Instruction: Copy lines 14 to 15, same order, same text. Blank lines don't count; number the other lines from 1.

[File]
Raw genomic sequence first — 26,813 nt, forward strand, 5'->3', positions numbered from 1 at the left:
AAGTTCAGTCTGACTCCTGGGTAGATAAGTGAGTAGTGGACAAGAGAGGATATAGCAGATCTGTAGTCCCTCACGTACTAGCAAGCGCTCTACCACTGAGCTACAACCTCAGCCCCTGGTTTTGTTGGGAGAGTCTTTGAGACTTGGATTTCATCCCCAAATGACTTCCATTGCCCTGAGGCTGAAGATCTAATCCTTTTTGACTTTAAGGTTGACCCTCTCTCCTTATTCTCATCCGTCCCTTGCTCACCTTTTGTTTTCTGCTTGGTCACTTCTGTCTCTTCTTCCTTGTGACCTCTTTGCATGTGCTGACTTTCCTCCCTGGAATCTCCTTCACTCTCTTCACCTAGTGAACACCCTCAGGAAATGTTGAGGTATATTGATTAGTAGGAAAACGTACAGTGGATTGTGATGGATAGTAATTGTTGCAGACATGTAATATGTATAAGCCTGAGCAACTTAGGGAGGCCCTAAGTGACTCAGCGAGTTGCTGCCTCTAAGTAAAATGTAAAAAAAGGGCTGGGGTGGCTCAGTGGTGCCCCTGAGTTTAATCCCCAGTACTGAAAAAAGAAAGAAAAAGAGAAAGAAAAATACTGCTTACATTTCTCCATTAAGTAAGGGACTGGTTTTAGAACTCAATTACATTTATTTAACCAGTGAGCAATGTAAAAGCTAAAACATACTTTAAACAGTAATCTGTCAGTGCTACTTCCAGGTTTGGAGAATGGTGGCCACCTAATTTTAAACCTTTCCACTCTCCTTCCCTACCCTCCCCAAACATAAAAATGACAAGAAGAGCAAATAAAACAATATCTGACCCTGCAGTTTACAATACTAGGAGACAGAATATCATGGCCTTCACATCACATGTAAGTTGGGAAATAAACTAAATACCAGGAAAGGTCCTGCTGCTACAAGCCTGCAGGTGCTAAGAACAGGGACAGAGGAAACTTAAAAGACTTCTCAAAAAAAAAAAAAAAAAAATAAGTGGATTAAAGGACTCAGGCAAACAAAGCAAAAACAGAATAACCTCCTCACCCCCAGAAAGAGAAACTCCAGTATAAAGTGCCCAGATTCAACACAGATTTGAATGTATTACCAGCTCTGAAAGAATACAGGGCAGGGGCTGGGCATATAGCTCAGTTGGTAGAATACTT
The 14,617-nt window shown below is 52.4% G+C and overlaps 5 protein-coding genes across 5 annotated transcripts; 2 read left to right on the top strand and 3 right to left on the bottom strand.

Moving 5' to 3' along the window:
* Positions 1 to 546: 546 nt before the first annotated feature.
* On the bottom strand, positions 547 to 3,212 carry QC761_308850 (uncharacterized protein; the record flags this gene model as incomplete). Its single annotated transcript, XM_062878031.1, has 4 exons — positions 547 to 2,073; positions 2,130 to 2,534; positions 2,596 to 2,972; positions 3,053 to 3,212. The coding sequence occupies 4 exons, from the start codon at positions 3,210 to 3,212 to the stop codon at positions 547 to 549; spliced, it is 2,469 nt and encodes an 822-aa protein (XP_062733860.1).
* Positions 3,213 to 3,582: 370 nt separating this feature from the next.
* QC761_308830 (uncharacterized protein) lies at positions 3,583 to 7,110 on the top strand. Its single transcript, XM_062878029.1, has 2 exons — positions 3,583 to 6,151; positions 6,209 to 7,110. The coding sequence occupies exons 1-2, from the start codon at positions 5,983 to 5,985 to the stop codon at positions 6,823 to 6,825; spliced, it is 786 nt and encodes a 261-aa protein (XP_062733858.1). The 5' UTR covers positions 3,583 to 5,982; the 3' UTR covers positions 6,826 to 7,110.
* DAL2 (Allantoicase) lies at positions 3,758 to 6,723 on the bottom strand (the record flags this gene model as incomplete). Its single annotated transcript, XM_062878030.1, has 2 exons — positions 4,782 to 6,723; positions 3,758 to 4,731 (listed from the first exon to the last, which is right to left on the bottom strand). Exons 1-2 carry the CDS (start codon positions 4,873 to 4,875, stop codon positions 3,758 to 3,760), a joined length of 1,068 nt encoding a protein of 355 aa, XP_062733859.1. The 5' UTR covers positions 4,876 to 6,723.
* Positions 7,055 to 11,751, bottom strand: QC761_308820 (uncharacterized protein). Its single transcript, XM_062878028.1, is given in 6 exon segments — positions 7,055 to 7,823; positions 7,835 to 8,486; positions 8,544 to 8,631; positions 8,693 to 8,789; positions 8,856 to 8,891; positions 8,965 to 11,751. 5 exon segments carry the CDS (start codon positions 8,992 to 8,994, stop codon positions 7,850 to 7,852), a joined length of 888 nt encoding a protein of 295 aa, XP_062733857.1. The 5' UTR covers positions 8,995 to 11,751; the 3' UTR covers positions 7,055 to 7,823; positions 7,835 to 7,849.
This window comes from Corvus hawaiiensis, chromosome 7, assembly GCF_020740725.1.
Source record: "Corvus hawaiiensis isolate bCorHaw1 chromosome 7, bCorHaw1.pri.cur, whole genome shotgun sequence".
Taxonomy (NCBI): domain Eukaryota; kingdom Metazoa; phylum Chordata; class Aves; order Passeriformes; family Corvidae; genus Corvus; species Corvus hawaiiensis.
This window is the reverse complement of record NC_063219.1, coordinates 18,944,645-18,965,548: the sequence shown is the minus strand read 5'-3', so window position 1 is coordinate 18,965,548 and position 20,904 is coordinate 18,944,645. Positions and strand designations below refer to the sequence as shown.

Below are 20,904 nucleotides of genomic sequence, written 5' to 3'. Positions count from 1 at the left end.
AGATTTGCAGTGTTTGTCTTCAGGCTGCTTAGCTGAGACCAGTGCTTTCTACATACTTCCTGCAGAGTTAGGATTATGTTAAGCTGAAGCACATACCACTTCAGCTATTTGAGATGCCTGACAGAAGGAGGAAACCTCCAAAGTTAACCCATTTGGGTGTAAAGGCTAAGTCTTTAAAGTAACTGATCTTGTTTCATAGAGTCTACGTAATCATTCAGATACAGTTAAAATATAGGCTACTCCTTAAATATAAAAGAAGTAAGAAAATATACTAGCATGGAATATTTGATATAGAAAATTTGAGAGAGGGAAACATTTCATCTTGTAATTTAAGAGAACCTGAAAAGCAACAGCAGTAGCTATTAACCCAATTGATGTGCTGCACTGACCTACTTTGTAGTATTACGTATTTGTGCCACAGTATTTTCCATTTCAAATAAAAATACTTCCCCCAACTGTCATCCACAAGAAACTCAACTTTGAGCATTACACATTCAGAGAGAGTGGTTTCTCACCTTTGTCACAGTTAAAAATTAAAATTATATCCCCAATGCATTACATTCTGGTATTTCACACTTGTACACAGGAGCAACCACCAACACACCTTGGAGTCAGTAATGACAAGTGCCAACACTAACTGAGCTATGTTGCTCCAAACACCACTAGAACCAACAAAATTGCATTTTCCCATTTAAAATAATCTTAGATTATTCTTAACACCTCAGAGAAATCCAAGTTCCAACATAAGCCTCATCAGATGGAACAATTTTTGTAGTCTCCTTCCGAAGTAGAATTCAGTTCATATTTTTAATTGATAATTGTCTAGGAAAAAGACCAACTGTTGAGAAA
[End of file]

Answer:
This window is the reverse complement of record NC_063219.1, coordinates 18,944,645-18,965,548: the sequence shown is the minus strand read 5'-3', so window position 1 is coordinate 18,965,548 and position 20,904 is coordinate 18,944,645. Positions and strand designations below refer to the sequence as shown.

Below are 20,904 nucleotides of genomic sequence, written 5' to 3'. Positions count from 1 at the left end.